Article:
For employers, the case signals a bit of a shift in how courts might treat ERISA fiduciary claims where arbitration is outlined in the related plan documents. The court’s holding means that arbitration agreements and class and collective action waivers in ERISA fiduciary duty breach claims can be enforced, at least where the plan documents explicitly include those provisions and waivers. Generally speaking, ERISA fiduciary breach claims are not commonly arbitrated; rather, they are usually put before courts. As a takeaway, employers’ plan sponsors will want to discuss the issue with outside counsel. In some situations, adding arbitration provisions and class/collective action waivers to plan documents may help employers avoid costly court appearances; in other situations, court proceedings may be the best process to an equitable resolution.
Reminder: Calendar Year SAR Must Be Distributed by September 30, 2019
Plans that are subject to ERISA and Form 5500 filing must distribute the SAR to participants within nine months of the end of the plan year; thus, a calendar year plan is required to distribute the SAR for the 2018 plan year by September 30, 2019. If the plan applied for an extension to the Form 5500 filing, the SAR is then due within two months following that filing.
The SAR is a summary of the plan’s information reported on the Form 5500. If a plan is not subject to Form 5500 filing, then it is exempt from the SAR notice requirement — this would include church plans, governmental plans and unfunded or insured plans with fewer than 100 participants. Also, large, unfunded self-insured plans that are unfunded are exempt from the SAR requirement even though they are subject to the Form 5500 filing requirement.
It’s MLR Rebate Time Again!
The ACA requires insurers to submit an annual report to HHS accounting for plan costs. If the insurer does not meet the medical loss ratio standards, they must provide rebates to policyholders. Rebates must be distributed to employer plan sponsors between August 1, 2019, and September 30, 2019. Employers should keep in mind that if they receive a rebate, there are strict guidelines as to how the rebate may be used or distributed.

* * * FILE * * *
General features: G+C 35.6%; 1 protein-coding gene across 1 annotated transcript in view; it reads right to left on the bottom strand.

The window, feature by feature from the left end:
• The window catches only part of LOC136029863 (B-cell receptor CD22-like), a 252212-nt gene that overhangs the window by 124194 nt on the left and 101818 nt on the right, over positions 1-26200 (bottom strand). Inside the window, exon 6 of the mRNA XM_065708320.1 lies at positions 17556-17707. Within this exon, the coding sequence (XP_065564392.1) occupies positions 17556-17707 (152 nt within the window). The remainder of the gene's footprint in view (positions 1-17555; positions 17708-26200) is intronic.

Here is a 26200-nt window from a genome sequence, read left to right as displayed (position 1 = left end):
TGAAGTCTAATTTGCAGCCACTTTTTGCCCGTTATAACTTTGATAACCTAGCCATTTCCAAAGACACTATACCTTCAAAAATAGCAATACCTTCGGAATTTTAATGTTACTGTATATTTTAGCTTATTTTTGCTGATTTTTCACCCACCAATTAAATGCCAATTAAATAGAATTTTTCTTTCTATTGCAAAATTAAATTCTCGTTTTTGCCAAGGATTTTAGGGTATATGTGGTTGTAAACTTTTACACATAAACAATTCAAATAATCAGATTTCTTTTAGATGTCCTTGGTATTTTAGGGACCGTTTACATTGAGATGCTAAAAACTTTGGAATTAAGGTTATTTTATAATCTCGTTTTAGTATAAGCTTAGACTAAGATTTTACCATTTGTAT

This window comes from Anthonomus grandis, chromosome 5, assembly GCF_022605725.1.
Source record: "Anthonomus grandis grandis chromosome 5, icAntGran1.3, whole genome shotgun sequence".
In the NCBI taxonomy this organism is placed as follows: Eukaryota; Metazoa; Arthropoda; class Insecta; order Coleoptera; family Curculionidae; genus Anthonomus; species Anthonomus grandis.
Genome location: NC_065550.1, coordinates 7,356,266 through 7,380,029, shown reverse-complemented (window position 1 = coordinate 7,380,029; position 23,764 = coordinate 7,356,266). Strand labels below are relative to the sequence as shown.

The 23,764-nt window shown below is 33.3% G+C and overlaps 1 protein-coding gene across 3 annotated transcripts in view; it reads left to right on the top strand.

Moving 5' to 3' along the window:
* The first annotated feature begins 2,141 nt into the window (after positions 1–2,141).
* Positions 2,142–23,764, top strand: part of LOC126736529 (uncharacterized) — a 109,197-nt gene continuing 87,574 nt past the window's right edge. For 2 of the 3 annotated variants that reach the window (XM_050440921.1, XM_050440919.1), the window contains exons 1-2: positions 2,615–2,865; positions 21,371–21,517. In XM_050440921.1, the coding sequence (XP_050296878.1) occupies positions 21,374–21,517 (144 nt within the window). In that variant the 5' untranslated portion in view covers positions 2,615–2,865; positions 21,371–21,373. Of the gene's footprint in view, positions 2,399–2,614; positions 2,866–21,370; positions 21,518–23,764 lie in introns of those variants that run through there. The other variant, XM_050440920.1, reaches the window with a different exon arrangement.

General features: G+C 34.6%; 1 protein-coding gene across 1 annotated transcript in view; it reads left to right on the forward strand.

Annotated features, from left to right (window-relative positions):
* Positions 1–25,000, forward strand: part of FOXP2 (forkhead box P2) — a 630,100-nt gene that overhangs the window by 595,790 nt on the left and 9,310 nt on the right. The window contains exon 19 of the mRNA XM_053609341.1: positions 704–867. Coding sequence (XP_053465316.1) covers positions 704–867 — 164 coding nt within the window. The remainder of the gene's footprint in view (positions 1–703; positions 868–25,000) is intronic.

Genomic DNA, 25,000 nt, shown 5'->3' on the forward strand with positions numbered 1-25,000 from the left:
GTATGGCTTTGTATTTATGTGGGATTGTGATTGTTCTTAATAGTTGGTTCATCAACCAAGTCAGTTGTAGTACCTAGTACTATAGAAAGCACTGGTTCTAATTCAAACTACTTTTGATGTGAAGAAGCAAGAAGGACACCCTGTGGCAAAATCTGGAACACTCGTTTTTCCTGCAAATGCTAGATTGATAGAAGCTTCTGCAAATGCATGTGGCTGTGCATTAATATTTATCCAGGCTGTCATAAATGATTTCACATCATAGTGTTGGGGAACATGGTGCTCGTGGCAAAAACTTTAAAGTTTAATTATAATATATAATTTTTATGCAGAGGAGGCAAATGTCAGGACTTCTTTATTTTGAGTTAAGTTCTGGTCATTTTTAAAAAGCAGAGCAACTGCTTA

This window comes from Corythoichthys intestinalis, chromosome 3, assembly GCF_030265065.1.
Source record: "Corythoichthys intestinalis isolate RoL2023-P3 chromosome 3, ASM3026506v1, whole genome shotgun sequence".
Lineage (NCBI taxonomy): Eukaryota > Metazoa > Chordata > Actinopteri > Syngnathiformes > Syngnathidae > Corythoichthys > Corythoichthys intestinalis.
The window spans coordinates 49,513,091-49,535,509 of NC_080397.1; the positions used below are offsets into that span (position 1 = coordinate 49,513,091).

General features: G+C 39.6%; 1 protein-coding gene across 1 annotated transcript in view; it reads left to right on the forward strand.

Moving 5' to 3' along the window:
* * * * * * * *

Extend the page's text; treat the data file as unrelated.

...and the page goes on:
Not all of our employees have work computers. Is posting the SPD and other required notices on a shared computer or sign-in kiosk sufficient for distribution purposes?
No, posting required notices on a shared computer or kiosk is not sufficient to meet the DOL’s Electronic Disclosure rules. The preamble to the final 2002 regulations specifically state that merely posting documents to a shared computer kiosk in a common area at a workplace is not an appropriate means by which to deliver documents required to be furnished to participants.
An SPD, Employer CHIP Notice, HIPAA Special Enrollment Rights notice, Medicare Part D Disclosure Notice and other required notices may be sent via email to participants who have electronic access as an integral part of their job. The plan administrator must take the necessary steps to ensure that the email system "results in actual receipt of transmitted information" (which would be satisfied by return receipts or failure to deliver notices), protects the participant's confidential information, maintains the required style/format/content requirements, includes statement as to the significance of the document, and provides a statement as to the right to request a paper version.”
The documents may also be posted to an intranet, benefits admin portal, or HR information system, but the employees must still have electronic access as an integral part of their job. It is not enough to simply post the documents on the intranet; there must be a separate notification sent to each participant notifying them of the document’s availability, the significance, and their right to request a paper copy. The notice may be a paper document or it may be electronic (email). If it is sent via email, the above procedures must be followed.
If an employee does not have electronic access at work, then the employer may request a personal email address from an employee. The employee must give affirmative consent to receive benefit-related notices in such manner.
If the employee does not have electronic access as an integral part of their job, and they do not authorize the employer to send benefits documentation to a personal email address, there is really no compliant method other than delivering by paper (either by hand or mail). If the employer provides the documents in person, it is advisable for them to get the employee’s signature confirming receipt. Otherwise, the employer has no documentation that they have distributed the notices. If delivering by mail, the employer should document their procedures and the date that the documents were mailed to specific employees.